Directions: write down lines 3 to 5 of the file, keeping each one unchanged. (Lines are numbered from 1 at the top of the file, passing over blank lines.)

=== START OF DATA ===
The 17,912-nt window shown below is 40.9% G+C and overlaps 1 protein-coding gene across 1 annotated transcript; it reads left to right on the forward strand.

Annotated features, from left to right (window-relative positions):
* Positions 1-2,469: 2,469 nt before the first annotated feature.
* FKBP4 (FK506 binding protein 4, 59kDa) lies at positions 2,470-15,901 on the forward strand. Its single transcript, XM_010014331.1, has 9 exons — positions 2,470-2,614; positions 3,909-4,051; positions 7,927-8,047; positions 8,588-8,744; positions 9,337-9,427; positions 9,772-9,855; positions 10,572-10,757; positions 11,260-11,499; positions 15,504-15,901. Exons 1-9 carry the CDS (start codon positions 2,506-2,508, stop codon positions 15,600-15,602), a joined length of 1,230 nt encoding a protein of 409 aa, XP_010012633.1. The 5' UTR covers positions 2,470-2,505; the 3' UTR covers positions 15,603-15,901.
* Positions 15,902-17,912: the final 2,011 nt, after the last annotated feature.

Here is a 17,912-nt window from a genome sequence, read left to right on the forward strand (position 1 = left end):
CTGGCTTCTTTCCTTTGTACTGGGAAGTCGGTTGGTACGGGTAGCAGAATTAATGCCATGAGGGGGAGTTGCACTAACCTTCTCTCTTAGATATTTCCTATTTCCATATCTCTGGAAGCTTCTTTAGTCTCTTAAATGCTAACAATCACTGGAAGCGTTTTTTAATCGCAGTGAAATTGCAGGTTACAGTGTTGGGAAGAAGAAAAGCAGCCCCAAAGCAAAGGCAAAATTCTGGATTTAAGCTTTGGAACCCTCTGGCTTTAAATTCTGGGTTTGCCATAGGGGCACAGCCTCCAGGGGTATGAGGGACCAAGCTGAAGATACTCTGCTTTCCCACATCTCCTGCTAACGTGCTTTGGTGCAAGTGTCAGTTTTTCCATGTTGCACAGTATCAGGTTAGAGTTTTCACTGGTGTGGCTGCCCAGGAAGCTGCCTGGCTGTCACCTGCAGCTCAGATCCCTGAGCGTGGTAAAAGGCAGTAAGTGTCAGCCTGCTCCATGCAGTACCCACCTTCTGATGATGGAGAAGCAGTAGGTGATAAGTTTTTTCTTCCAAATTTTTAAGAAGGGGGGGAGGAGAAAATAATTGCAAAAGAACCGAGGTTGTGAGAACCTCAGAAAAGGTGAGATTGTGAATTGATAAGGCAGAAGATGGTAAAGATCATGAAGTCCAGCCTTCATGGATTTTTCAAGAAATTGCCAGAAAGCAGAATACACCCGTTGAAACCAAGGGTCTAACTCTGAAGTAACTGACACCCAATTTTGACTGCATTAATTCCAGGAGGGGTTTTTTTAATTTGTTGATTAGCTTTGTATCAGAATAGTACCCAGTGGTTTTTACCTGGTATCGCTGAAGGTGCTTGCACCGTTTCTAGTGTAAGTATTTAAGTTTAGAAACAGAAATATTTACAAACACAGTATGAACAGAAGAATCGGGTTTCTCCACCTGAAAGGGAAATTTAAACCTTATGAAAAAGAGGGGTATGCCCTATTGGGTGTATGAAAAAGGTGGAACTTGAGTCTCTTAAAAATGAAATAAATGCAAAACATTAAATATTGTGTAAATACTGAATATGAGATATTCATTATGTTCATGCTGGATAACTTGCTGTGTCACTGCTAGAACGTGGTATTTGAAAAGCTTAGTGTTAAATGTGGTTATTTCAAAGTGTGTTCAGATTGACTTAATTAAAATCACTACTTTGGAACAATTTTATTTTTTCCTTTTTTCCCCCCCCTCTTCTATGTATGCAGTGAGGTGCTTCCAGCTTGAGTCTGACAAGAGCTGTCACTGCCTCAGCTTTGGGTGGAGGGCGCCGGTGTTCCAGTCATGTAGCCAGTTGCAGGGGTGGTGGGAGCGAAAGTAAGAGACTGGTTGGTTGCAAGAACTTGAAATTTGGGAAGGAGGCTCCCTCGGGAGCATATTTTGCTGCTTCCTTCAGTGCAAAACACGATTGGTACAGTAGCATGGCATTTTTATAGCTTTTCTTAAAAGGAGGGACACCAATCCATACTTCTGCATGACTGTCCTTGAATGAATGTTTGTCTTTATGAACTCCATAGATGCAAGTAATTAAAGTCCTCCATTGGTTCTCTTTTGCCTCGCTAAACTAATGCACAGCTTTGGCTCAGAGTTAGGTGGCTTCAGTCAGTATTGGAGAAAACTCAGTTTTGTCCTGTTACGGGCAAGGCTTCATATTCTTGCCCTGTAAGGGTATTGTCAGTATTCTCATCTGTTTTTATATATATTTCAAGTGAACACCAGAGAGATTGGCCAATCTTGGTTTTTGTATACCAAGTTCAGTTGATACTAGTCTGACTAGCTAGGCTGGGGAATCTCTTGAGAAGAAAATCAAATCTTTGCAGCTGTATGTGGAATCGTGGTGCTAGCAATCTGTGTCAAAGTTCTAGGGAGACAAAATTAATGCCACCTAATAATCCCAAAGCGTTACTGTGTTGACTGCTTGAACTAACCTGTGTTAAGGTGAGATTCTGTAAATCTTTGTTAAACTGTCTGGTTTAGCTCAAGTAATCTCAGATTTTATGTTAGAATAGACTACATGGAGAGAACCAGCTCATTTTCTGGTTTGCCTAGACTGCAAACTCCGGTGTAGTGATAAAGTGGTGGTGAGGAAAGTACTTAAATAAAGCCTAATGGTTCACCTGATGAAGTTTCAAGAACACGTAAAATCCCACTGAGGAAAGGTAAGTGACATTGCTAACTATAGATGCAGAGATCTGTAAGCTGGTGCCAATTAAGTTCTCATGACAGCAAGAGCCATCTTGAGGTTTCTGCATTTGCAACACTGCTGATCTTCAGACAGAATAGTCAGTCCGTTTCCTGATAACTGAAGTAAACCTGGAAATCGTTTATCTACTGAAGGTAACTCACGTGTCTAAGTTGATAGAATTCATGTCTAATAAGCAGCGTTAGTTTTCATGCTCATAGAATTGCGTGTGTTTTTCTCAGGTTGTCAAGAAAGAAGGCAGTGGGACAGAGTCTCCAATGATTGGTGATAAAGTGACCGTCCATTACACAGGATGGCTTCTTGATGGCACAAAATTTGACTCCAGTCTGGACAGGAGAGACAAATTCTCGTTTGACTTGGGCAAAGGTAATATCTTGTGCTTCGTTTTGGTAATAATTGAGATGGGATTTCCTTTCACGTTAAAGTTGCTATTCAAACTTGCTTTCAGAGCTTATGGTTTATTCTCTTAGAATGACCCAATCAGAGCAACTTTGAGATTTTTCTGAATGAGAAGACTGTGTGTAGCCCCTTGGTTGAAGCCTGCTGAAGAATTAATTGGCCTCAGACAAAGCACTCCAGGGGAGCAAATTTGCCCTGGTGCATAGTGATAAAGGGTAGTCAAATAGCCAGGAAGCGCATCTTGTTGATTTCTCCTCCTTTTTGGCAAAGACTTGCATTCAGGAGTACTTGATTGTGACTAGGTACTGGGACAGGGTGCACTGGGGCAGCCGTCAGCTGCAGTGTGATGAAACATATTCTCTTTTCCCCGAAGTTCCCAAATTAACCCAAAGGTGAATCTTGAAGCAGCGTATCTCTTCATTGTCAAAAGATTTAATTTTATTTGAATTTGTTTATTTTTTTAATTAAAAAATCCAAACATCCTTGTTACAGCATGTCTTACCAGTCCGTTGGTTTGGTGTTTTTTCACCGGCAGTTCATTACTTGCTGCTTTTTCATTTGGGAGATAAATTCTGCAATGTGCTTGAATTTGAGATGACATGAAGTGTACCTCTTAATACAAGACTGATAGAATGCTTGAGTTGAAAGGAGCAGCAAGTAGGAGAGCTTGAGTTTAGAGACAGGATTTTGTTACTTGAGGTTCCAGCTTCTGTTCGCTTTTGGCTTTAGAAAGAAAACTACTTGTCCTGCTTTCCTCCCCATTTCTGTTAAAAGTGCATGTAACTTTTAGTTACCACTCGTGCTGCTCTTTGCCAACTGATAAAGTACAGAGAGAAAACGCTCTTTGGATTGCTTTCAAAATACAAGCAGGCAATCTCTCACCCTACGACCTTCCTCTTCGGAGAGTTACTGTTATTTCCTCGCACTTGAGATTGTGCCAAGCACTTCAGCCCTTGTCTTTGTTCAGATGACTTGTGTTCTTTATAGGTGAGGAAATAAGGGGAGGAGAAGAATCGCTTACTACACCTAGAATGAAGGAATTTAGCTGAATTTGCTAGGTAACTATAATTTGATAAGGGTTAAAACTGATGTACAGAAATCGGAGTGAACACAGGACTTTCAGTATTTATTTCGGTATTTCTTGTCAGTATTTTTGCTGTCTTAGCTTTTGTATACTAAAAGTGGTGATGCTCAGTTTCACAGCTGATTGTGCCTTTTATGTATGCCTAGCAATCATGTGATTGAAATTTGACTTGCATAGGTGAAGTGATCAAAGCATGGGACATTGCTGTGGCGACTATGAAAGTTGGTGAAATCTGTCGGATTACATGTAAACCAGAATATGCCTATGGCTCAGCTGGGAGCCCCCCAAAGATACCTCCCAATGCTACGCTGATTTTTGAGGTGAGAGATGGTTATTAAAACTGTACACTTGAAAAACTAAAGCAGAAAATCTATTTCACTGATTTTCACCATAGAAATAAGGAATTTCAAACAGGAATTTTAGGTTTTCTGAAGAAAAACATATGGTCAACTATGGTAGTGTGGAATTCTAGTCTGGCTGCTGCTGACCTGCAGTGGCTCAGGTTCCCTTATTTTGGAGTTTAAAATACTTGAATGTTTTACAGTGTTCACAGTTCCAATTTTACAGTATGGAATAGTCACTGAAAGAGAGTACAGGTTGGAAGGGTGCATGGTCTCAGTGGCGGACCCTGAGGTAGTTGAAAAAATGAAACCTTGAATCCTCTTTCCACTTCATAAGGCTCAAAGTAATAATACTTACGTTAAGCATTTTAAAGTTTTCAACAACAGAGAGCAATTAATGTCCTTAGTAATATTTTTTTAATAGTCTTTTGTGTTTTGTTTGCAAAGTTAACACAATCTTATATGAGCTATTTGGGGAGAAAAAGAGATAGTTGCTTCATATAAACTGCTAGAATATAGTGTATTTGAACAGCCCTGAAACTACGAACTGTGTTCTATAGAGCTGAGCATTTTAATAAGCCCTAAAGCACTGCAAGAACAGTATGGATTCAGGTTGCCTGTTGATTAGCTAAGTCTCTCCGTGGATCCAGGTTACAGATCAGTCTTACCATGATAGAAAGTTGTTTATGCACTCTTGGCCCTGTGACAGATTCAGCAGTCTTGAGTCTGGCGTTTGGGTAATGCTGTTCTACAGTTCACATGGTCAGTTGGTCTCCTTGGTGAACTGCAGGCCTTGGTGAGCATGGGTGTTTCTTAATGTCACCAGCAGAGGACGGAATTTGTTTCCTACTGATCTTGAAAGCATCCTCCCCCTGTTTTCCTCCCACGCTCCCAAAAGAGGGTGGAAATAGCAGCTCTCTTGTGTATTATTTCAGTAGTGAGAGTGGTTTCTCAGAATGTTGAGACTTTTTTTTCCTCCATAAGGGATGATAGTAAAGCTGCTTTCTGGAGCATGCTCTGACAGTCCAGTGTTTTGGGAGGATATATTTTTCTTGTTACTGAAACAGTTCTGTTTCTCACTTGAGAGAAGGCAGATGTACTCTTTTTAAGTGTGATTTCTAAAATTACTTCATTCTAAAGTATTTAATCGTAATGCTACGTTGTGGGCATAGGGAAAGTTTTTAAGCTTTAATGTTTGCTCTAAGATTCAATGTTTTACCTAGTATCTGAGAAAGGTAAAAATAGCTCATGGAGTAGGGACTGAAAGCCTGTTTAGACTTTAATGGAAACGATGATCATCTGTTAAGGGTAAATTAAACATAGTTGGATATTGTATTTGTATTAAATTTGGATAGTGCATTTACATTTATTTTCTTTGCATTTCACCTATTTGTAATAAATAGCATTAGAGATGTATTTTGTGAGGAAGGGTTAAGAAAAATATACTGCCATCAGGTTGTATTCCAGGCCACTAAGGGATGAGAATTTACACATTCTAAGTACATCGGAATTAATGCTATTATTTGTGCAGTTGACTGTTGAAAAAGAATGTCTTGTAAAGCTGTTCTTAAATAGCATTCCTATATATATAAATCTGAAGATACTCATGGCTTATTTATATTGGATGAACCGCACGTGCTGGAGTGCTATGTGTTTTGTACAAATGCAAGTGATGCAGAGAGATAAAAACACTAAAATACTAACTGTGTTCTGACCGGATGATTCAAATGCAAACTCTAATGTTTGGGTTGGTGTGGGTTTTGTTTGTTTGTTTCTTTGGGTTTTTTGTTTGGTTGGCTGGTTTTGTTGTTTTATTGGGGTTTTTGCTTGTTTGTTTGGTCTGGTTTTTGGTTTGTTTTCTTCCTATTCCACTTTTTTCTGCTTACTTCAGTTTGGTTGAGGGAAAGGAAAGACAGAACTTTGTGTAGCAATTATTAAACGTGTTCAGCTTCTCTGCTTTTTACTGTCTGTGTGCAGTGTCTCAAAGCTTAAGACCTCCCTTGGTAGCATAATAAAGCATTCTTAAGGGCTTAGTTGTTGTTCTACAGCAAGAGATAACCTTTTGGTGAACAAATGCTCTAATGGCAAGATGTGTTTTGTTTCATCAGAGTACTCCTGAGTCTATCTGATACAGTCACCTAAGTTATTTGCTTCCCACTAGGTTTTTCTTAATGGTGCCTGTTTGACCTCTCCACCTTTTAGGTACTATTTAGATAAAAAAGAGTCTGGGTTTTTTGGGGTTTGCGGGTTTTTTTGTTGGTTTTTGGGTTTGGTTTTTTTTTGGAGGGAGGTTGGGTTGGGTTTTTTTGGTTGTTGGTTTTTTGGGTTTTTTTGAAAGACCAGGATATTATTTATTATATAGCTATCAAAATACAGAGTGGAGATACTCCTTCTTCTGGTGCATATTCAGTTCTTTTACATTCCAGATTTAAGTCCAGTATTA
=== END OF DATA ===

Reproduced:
* Positions 1-2,469: 2,469 nt before the first annotated feature.
* FKBP4 (FK506 binding protein 4, 59kDa) lies at positions 2,470-15,901 on the forward strand. Its single transcript, XM_010014331.1, has 9 exons — positions 2,470-2,614; positions 3,909-4,051; positions 7,927-8,047; positions 8,588-8,744; positions 9,337-9,427; positions 9,772-9,855; positions 10,572-10,757; positions 11,260-11,499; positions 15,504-15,901. Exons 1-9 carry the CDS (start codon positions 2,506-2,508, stop codon positions 15,600-15,602), a joined length of 1,230 nt encoding a protein of 409 aa, XP_010012633.1. The 5' UTR covers positions 2,470-2,505; the 3' UTR covers positions 15,603-15,901.
* Positions 15,902-17,912: the final 2,011 nt, after the last annotated feature.